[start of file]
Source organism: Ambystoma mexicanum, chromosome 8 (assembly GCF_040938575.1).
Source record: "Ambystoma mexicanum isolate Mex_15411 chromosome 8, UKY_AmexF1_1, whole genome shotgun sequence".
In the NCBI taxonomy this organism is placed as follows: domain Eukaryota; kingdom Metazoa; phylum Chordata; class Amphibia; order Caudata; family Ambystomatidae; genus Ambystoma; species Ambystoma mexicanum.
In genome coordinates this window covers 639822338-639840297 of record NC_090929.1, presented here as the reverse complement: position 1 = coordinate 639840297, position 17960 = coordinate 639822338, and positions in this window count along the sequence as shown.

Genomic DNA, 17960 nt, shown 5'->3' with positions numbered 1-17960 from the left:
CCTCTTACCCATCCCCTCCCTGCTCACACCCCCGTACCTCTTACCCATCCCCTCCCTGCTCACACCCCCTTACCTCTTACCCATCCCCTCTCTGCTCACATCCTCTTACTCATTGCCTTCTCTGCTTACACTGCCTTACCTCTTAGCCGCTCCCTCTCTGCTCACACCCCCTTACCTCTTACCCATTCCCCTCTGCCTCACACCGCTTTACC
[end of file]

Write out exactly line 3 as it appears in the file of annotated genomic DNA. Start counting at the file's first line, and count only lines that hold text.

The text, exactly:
In the NCBI taxonomy this organism is placed as follows: domain Eukaryota; kingdom Metazoa; phylum Chordata; class Amphibia; order Caudata; family Ambystomatidae; genus Ambystoma; species Ambystoma mexicanum.